July 24, 2014
By Joe Maniscalco
New York, NY – Although largely overlooked today, Vito Marcantonio was one of the most potent champions for working men and women in the 20th Century. On August 9th, at 1 p.m., the late U.S. congressman and labor advocate will get an opportunity to speak directly to today’s constituency at a special event held at Woodlawn Cemetery commemorating the 60th anniversary of his untimely death.
“Politics is what partly obliterated Marcantonio from history,” says Roberto Ragone. “Fiorello La Guardia may have been laundered and made into this colorful ethnic hero who read the comics to the kids – but Vito Marcantonio was obliterated.”
Ragone, a public relations and communications specialist, as well as an actor, started portraying Marcantonio at special events about two years ago, and is now part of an organized effort to get the Italian-American legislator and American Labor Party member, the recognition supporters insist he deserves.
Before his surprising death in 1954 at age 51, Marcantonio represented a diversely ethnic East Harlem constituency in Congress for a total of 14 years, beginning in the late 1930s. A protege of Fiorello LaGuardia, Marcantonio steadfastly stood against militarism, the Taft-Hartely Act and the worst of McCarthyism.
“He understood that the anti-Communism [campaign] was damaging to the working class and other minority people,” says Gerald Meyer, a CUNY educator and Marcantonio scholar. “Marcantonio said, ‘Behind anti-Communism marches Fascism.’”
Maria Laurino, author of "Were You Always an Italian?" and "Old World Daughter, New World Mother," in addition to the companion book to the upcoming PBS "The Italian Americans" series, also believes that Marcantonio’s life and accomplishment should not be forgotten.
“I think Vito Marcantonio is a very important figure for Italian Americans, and all Americans today – a liberal congressman who fought for social justice and civil rights,” Laurino says. “He also was an anti-Fascist long before many other politicians and journalists understood the dangers of Mussolini’s regime. He was probably one of the most radical left politicians in Congress, and yet he managed to serve for 14 years. He was continually reelected because he, along with his mentor Fiorello La Guardia, devoted themselves to the needs of their East Harlem constituents.”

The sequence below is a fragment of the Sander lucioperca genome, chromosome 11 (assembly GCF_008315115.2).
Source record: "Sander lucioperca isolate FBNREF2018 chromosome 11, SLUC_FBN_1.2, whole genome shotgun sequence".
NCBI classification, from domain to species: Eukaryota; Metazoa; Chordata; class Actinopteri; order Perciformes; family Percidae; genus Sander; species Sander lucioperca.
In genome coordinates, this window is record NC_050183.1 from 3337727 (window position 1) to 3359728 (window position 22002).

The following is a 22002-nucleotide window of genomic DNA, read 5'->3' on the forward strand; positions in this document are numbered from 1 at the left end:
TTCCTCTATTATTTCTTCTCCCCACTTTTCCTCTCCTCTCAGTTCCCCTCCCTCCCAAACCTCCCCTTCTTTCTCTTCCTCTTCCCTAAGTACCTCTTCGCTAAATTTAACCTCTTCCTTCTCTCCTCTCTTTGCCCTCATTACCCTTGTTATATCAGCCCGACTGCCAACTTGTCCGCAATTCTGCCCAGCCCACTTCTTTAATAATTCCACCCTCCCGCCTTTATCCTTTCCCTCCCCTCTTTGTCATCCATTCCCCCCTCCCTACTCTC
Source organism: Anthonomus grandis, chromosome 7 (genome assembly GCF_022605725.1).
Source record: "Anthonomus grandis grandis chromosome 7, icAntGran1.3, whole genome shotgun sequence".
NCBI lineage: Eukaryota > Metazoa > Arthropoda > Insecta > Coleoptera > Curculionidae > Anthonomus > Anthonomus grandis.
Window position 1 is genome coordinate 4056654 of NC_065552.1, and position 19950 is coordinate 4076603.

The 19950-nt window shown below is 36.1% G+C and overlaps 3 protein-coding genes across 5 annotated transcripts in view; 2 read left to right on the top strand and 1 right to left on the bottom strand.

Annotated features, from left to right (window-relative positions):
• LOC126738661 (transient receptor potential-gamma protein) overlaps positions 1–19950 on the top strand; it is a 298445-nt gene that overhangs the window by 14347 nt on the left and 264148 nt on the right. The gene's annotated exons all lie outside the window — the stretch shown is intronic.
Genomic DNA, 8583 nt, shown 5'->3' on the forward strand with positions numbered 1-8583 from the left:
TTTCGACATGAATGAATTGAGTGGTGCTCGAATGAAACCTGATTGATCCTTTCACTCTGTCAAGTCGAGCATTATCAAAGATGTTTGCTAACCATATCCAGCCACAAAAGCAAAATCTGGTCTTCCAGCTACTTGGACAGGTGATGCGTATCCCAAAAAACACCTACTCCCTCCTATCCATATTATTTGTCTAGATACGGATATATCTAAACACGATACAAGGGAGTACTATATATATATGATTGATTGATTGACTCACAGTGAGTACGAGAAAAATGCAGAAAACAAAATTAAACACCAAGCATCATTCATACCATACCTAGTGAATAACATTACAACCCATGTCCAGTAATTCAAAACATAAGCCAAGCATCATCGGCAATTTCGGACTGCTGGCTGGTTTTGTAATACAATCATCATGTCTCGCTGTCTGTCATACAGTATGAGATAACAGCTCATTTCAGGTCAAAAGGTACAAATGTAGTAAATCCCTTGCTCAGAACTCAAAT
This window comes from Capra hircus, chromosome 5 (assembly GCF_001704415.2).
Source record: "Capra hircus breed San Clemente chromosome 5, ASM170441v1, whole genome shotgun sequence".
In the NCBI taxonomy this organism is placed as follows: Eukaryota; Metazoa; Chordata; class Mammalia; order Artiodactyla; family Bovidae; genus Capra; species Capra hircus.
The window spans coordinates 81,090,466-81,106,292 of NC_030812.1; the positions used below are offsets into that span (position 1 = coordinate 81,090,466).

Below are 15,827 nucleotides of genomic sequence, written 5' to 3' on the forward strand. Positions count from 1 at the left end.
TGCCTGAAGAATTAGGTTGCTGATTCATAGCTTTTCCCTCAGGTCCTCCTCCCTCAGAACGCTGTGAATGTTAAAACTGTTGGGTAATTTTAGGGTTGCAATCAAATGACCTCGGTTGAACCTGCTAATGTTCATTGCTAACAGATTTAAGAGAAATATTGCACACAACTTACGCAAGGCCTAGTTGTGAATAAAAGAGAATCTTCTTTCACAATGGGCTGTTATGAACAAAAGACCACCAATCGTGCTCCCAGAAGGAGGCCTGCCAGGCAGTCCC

Despite the post-Bloomberg wave of progressivism dominating New York City politics, Meyer maintains that no one in today’s political arena can compare to Vito Marcantonio.
“He really was the spokesman for the American Left,” Meyer says.
Laurino maintains that the political spectrum has swung so far to the right, that it’s hard to imagine that a politician like Marcantonio could even exist today.
“While Marcantonio was not a Communist, the media did associate him with the Communist Party, and today such an association would be the death knell for a politician,” Laurino says.
Maybe so. From the outset, Mayor Bill de Blasio has closely aligned himself with La Guardia's legacy – but when asked to comment on Marcantonio’s life and contributions, City Hall failed to respond.
Politics aside, Ragone remembers Vito Marcantonio as a uniquely courageous elected official who resolutely voted his conscious, and earnestly devoted himself to his individual constituents.
“Marcanotnio made the decision to spend more time with day-to-day people rather than lobbyists,” Ragone says. “Today, politicians have to constantly meet with lobbyists and PACs.”
August 9th’s special commemoration will meet at the last stop on the 4 train, a half block from Woodlawn Cemetery’s Gate House, intersection of Jerome and Bainbridge avenues, at 1 p.m. For more information, visit vitomarcantonioforum.org.
“[Marcantonio] was such a dedicated and tireless public servant that even on the 60th anniversary of his death, he still has a devoted coterie of admirers,” Laurino says. “Perhaps the 21st century will treat him more kindly.”